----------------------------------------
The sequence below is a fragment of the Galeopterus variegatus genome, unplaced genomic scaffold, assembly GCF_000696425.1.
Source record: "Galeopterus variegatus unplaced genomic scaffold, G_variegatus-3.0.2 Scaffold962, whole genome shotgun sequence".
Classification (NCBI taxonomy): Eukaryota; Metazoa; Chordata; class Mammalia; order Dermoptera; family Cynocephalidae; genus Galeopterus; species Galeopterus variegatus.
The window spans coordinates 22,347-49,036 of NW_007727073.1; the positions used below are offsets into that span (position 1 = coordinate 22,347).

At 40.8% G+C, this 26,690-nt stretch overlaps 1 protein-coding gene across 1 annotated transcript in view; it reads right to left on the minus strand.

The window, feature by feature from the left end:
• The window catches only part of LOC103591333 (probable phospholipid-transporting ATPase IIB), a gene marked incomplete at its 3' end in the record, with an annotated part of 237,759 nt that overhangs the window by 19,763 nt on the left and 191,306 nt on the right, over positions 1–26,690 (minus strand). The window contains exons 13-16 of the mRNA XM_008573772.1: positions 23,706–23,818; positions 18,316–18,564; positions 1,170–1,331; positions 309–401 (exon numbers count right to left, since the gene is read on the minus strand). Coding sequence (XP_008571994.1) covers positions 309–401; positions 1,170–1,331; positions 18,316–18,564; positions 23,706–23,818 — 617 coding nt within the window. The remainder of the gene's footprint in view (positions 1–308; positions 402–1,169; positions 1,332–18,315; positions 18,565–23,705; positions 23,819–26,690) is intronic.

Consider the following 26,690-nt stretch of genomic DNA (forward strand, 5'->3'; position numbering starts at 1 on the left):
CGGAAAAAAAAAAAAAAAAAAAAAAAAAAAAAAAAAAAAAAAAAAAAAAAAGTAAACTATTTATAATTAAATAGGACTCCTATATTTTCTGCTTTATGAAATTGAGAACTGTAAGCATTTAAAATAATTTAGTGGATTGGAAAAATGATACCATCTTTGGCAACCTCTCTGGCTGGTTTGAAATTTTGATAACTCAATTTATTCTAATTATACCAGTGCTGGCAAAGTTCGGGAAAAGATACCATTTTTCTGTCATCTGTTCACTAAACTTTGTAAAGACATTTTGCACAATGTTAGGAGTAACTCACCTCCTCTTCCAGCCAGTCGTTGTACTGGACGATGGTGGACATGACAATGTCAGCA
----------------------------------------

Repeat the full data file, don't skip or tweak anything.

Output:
The sequence below is a fragment of the Galeopterus variegatus genome, unplaced genomic scaffold, assembly GCF_000696425.1.
Source record: "Galeopterus variegatus unplaced genomic scaffold, G_variegatus-3.0.2 Scaffold962, whole genome shotgun sequence".
Classification (NCBI taxonomy): Eukaryota; Metazoa; Chordata; class Mammalia; order Dermoptera; family Cynocephalidae; genus Galeopterus; species Galeopterus variegatus.
The window spans coordinates 22,347-49,036 of NW_007727073.1; the positions used below are offsets into that span (position 1 = coordinate 22,347).

At 40.8% G+C, this 26,690-nt stretch overlaps 1 protein-coding gene across 1 annotated transcript in view; it reads right to left on the minus strand.

The window, feature by feature from the left end:
• The window catches only part of LOC103591333 (probable phospholipid-transporting ATPase IIB), a gene marked incomplete at its 3' end in the record, with an annotated part of 237,759 nt that overhangs the window by 19,763 nt on the left and 191,306 nt on the right, over positions 1–26,690 (minus strand). The window contains exons 13-16 of the mRNA XM_008573772.1: positions 23,706–23,818; positions 18,316–18,564; positions 1,170–1,331; positions 309–401 (exon numbers count right to left, since the gene is read on the minus strand). Coding sequence (XP_008571994.1) covers positions 309–401; positions 1,170–1,331; positions 18,316–18,564; positions 23,706–23,818 — 617 coding nt within the window. The remainder of the gene's footprint in view (positions 1–308; positions 402–1,169; positions 1,332–18,315; positions 18,565–23,705; positions 23,819–26,690) is intronic.

Consider the following 26,690-nt stretch of genomic DNA (forward strand, 5'->3'; position numbering starts at 1 on the left):
CGGAAAAAAAAAAAAAAAAAAAAAAAAAAAAAAAAAAAAAAAAAAAAAAAAGTAAACTATTTATAATTAAATAGGACTCCTATATTTTCTGCTTTATGAAATTGAGAACTGTAAGCATTTAAAATAATTTAGTGGATTGGAAAAATGATACCATCTTTGGCAACCTCTCTGGCTGGTTTGAAATTTTGATAACTCAATTTATTCTAATTATACCAGTGCTGGCAAAGTTCGGGAAAAGATACCATTTTTCTGTCATCTGTTCACTAAACTTTGTAAAGACATTTTGCACAATGTTAGGAGTAACTCACCTCCTCTTCCAGCCAGTCGTTGTACTGGACGATGGTGGACATGACAATGTCAGCA